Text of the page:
Rich Homie Quan Reveals How He Made Over $1M Last Year Without 'A Music Check Involved'
Photo Credit: Prince Williams

Rich Homie Quan Reveals How He Made Over $1M Last Year Without 'A Music Check Involved'

The era when Rich Homie Quan was a force in Hip-Hop is one to reminisce about.

Unfortunately, the Atlanta rapper’s takeover was unexpectedly cut short after he sued his former label, Think It’s A Game Entertainment, for allegedly swindling him out of $2 million, per TMZ.

The lawsuit is still ongoing, but it didn’t stop him from setting out on his own path. 

In addition to becoming the CEO of his own record label, Rich Homie Entertainment, Rich Homie Quan has recently seen success in real estate.

In an interview with Trapital’s Dan Runcie, he let people in on just how much he’s profited.

After watching the effects of being in the music industry firsthand, he grew a new level of understanding when it comes to the importance of longevity, which he aims to share with fellow rappers, especially the youth.

“I’m trying to put my peers and younger generation on real estate, man,” Rich Homie Quan told host Dan Runcie. “Less jewelry, less flashy — and get the things that really matter. We gon’ screen the block. Let’s go buy a couple of properties on the block. So, now we have a reason to rep the block.”

According to Rich Homie Quan, he’s seen great success by focusing on the lucrative industry.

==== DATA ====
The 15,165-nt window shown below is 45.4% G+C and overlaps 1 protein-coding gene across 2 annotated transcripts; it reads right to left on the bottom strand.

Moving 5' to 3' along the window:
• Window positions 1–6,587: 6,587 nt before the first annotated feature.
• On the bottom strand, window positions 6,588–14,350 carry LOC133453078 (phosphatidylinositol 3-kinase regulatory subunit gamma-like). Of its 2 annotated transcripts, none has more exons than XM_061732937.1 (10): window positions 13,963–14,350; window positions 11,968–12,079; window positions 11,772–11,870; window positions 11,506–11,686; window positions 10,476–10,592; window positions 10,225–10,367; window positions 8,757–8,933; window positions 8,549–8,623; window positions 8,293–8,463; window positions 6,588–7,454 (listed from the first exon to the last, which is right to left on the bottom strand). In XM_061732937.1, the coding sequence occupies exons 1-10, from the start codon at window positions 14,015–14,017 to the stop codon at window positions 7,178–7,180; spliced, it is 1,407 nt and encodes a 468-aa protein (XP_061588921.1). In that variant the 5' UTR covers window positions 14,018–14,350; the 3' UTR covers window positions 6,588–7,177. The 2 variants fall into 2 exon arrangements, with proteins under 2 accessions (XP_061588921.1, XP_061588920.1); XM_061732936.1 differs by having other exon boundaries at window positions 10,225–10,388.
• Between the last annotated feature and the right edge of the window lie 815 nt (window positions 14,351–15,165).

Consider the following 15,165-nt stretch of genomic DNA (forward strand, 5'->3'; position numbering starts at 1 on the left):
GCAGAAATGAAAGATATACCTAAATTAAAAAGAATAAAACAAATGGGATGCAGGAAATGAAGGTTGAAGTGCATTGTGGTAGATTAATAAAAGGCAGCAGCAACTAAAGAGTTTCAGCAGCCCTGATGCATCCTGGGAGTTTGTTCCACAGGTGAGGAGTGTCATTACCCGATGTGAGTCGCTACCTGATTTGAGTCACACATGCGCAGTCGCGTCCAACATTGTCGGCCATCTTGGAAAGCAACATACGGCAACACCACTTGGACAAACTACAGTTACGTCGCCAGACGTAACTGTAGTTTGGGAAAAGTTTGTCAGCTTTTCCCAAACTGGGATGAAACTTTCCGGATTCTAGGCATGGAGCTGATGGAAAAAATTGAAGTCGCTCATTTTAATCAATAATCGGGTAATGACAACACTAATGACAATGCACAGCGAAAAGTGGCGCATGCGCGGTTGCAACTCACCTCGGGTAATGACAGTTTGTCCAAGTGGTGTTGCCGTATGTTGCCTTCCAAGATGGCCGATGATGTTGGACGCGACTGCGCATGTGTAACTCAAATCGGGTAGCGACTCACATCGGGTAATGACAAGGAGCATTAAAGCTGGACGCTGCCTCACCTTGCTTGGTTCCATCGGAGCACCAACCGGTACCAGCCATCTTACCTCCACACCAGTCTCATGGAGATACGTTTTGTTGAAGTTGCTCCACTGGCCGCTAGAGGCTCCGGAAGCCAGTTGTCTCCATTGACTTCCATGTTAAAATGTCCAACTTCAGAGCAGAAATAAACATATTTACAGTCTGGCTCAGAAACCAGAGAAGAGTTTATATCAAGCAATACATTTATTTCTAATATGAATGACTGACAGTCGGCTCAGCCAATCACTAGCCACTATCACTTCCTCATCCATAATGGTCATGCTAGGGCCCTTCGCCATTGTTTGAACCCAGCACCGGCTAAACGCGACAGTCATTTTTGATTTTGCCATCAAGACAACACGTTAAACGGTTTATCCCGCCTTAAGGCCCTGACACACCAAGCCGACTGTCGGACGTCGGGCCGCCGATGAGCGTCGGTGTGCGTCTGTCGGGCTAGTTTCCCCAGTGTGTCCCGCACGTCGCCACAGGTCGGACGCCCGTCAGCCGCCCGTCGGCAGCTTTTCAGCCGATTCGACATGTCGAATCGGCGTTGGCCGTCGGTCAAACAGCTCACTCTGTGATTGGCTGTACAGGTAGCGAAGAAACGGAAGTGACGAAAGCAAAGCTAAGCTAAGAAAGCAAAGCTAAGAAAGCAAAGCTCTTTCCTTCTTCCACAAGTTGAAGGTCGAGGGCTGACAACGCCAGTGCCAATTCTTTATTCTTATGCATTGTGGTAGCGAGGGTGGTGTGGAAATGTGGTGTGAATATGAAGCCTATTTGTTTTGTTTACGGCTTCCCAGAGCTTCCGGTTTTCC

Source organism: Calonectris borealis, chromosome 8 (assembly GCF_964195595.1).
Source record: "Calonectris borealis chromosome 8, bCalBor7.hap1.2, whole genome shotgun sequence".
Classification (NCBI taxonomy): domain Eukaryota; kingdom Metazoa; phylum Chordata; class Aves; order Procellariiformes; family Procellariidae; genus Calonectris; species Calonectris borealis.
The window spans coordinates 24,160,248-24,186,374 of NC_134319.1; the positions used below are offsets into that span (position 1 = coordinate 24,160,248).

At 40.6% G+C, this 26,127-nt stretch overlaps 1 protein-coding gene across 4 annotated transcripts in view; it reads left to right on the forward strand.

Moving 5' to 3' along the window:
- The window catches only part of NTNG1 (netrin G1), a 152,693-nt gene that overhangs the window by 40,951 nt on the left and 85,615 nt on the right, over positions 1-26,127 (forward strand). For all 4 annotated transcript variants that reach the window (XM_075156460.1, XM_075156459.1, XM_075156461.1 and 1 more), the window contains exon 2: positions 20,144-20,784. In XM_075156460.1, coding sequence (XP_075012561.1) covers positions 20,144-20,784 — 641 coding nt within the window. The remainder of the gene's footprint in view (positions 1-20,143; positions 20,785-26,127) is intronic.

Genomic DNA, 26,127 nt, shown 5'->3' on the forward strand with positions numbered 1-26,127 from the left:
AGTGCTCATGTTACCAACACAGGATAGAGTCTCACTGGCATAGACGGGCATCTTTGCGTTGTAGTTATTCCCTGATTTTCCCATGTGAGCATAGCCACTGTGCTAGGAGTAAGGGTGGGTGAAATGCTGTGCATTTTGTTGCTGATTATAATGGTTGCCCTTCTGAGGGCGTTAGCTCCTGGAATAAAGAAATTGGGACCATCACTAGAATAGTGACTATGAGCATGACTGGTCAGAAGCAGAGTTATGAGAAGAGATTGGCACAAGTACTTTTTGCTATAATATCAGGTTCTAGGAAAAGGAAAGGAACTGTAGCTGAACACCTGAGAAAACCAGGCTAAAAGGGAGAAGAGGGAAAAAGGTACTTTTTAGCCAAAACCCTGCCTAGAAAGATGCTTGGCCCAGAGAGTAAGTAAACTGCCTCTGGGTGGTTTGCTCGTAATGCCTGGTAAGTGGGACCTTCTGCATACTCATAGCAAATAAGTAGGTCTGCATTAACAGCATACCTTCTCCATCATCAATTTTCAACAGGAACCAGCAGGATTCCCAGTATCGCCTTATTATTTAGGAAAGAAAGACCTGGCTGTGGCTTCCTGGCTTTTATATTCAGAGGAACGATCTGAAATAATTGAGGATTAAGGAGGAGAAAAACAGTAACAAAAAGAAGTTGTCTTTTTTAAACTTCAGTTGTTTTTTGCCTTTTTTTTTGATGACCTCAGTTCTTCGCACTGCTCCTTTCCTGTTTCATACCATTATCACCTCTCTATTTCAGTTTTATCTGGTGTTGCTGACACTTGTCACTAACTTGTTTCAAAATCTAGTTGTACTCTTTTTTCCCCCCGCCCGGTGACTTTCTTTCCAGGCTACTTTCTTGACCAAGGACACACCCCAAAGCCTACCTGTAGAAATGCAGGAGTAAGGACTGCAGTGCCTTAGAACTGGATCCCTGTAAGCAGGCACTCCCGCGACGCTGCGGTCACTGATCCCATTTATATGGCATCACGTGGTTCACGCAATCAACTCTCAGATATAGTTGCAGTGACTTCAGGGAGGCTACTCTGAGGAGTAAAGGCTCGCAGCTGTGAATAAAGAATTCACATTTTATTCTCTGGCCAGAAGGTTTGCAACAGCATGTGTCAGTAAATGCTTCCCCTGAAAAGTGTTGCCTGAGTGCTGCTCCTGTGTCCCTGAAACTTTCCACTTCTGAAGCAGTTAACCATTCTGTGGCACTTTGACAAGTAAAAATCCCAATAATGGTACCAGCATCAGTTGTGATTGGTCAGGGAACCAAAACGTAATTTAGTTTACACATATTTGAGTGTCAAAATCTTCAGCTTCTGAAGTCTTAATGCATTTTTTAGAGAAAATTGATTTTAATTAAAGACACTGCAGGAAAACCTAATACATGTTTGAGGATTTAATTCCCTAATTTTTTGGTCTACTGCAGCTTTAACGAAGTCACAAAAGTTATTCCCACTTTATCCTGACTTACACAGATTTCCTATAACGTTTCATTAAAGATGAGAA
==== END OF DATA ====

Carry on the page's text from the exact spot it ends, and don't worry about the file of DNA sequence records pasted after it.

“I think last year I made a million plus on real estate,” he revealed. “And not a music check involved.”

The revenue came in from rental properties, several flips on houses, and selling his first home. What’s also notable is that all of the properties are in his home state of Georgia.

“I’m born and raised here, but now I’m getting on the level now I’m going out in different states and going to buy smaller stuff and just revamping them, reselling them — doing a clip flipping and stuff like that.” 

Real estate has been the move for Rich Homie Quan but he also ensured that he’ll be continuing to tap into his evolution of being a music CEO.

“Ten years from now, I’ll be 4,” he told Dan Runcie of Trapital. “I won’t be focusing on Quan the artist. But as far as Quan the CEO coin, [I] may start writing more because I just love music that much. And I still can’t see myself never not creating. So I’ve been even dipping into it now, writing more.”